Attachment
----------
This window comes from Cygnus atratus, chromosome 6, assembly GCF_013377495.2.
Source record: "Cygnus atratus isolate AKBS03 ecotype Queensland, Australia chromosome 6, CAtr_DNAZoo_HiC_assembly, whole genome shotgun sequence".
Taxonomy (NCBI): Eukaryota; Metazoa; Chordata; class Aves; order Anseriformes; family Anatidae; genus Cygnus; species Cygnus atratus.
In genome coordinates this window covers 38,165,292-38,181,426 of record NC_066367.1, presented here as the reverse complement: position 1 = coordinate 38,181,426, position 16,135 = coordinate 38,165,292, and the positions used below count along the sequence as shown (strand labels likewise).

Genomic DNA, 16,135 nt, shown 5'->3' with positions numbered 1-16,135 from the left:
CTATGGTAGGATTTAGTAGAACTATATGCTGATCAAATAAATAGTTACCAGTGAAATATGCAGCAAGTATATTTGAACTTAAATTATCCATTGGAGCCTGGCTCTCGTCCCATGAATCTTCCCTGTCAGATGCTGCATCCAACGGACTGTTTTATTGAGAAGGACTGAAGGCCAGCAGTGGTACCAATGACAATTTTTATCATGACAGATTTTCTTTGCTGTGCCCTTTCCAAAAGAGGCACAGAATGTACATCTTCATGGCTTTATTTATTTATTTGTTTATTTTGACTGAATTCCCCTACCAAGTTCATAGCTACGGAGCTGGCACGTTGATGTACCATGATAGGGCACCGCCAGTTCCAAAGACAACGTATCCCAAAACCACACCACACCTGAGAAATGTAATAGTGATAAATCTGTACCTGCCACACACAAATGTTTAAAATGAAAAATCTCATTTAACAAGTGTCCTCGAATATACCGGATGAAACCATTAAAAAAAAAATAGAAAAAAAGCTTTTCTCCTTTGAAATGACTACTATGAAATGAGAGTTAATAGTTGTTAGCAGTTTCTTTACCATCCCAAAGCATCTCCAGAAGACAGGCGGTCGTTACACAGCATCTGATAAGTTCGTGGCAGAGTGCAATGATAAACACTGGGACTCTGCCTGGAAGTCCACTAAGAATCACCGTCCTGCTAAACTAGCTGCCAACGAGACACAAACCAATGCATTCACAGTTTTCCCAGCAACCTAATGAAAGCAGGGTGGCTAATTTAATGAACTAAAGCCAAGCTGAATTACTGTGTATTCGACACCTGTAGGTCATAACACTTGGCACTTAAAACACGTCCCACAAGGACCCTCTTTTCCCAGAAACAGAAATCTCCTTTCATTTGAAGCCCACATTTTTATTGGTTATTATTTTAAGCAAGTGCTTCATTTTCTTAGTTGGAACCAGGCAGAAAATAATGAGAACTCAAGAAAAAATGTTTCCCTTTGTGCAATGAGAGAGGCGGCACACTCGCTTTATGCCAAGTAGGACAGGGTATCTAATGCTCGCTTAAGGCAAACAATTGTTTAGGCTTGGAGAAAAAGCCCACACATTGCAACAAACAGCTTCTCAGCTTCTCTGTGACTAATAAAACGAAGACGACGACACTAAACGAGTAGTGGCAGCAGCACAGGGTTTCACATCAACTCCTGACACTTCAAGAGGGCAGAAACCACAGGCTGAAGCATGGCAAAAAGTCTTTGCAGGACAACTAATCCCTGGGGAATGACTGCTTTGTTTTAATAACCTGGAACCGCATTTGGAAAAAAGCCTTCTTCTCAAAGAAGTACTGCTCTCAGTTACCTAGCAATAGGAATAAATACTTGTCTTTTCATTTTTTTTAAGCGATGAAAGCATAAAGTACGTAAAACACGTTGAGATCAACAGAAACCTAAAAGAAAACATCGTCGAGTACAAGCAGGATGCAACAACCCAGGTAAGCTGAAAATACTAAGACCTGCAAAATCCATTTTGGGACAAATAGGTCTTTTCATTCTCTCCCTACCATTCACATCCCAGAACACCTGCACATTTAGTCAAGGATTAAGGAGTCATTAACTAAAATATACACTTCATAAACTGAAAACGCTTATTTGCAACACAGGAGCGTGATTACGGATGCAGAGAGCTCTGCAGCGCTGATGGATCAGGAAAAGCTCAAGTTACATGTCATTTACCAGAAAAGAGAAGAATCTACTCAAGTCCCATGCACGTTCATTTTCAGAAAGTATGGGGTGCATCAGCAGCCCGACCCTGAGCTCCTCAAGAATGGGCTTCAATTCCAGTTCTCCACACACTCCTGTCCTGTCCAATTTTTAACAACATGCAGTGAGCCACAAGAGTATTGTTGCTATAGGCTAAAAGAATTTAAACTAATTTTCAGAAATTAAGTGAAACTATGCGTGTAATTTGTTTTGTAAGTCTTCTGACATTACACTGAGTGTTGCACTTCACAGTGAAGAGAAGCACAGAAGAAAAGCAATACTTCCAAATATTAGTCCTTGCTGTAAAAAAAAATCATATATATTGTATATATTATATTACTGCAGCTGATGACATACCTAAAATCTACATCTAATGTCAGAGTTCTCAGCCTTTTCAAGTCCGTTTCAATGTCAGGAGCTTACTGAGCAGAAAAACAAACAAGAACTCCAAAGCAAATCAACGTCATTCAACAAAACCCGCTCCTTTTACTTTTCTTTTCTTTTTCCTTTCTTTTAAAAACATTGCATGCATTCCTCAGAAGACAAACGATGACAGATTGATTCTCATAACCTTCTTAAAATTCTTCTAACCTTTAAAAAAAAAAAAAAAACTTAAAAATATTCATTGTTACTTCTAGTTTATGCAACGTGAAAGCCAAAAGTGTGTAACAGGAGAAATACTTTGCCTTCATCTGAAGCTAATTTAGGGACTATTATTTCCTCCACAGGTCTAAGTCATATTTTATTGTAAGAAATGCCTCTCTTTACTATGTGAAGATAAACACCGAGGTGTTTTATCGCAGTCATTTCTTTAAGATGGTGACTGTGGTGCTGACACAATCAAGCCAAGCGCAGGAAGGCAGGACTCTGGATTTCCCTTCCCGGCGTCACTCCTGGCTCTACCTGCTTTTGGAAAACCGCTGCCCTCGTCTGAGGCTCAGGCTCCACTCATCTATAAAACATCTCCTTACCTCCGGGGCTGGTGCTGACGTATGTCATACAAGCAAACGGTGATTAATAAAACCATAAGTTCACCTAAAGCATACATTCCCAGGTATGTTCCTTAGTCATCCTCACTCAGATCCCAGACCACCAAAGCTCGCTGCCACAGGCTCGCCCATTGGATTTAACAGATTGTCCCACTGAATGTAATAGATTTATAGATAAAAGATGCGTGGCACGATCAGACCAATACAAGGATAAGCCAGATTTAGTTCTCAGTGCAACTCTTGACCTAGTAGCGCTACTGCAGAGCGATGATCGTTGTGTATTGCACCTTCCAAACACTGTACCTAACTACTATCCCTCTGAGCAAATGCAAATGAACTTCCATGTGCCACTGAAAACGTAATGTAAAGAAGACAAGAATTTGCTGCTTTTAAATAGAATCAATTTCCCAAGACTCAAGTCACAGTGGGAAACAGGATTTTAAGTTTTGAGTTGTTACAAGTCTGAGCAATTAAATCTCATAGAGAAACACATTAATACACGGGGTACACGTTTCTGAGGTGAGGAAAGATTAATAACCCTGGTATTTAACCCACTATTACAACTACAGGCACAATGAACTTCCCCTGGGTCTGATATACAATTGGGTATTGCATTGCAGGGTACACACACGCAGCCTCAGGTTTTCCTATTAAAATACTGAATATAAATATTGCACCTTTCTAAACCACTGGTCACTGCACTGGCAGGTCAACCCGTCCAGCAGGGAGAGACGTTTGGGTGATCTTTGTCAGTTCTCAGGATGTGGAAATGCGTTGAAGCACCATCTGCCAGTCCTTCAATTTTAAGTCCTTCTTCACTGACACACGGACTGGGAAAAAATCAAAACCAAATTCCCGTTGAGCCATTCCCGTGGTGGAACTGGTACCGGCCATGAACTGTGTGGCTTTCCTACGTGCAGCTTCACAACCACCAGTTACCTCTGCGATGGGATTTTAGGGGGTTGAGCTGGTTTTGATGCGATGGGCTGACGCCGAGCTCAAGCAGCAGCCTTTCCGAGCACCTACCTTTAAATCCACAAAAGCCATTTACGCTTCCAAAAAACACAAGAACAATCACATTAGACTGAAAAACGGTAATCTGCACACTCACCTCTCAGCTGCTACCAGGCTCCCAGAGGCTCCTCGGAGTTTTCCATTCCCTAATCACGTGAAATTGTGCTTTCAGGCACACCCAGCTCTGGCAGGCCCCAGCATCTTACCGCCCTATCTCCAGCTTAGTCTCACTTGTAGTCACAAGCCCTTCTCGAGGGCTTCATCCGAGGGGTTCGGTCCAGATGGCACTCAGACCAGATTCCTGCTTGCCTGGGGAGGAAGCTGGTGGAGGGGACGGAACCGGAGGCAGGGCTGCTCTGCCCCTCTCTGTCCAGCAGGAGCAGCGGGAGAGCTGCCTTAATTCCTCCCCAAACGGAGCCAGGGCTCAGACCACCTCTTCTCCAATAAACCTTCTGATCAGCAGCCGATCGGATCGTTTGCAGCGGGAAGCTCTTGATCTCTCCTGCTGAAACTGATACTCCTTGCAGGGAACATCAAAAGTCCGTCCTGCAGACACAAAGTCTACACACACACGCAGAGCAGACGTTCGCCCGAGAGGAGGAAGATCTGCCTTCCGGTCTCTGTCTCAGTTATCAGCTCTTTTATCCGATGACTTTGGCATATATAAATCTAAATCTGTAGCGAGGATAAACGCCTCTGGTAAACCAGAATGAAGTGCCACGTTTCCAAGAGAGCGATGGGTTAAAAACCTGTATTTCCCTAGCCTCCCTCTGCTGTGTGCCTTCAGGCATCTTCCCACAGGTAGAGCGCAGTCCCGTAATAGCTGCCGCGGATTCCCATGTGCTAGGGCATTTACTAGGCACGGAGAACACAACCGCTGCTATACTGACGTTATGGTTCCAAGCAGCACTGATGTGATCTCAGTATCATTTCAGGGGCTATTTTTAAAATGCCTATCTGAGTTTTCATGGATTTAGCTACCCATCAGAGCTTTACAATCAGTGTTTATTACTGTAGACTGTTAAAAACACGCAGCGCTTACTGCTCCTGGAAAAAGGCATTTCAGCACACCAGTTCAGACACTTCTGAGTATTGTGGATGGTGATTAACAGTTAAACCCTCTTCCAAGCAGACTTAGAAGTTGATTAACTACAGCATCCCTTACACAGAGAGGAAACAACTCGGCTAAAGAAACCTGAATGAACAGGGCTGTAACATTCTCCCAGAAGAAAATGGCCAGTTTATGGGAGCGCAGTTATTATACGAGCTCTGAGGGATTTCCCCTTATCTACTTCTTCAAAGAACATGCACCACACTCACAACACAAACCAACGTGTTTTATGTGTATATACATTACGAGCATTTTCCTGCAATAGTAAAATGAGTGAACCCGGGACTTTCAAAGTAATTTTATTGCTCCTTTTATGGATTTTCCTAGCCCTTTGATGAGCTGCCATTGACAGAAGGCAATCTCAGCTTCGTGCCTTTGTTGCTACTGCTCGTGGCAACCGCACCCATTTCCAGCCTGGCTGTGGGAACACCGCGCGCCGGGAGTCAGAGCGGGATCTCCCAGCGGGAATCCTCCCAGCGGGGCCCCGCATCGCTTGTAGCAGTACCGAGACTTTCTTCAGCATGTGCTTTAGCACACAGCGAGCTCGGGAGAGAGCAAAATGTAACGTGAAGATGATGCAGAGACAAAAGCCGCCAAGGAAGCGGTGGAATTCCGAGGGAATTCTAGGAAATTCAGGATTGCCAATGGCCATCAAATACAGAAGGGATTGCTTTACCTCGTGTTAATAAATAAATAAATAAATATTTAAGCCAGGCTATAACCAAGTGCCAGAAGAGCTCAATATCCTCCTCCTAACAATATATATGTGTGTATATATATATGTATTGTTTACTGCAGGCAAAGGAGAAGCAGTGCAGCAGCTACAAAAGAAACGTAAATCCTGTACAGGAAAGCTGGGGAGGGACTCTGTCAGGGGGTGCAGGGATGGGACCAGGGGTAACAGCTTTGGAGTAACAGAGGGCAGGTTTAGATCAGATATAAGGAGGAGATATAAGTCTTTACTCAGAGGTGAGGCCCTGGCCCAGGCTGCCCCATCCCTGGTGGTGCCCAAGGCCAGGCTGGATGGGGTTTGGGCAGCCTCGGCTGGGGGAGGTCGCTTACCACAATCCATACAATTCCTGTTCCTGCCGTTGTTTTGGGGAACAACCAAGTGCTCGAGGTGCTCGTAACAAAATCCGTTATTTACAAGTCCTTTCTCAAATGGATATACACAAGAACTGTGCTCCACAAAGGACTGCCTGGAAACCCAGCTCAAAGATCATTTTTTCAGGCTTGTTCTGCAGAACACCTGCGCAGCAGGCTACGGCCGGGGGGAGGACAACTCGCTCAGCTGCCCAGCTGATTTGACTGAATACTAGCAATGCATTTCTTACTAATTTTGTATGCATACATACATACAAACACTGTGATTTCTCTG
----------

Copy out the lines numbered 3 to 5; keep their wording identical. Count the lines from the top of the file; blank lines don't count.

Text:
Taxonomy (NCBI): Eukaryota; Metazoa; Chordata; class Aves; order Anseriformes; family Anatidae; genus Cygnus; species Cygnus atratus.
In genome coordinates this window covers 38,165,292-38,181,426 of record NC_066367.1, presented here as the reverse complement: position 1 = coordinate 38,181,426, position 16,135 = coordinate 38,165,292, and the positions used below count along the sequence as shown (strand labels likewise).

Genomic DNA, 16,135 nt, shown 5'->3' with positions numbered 1-16,135 from the left: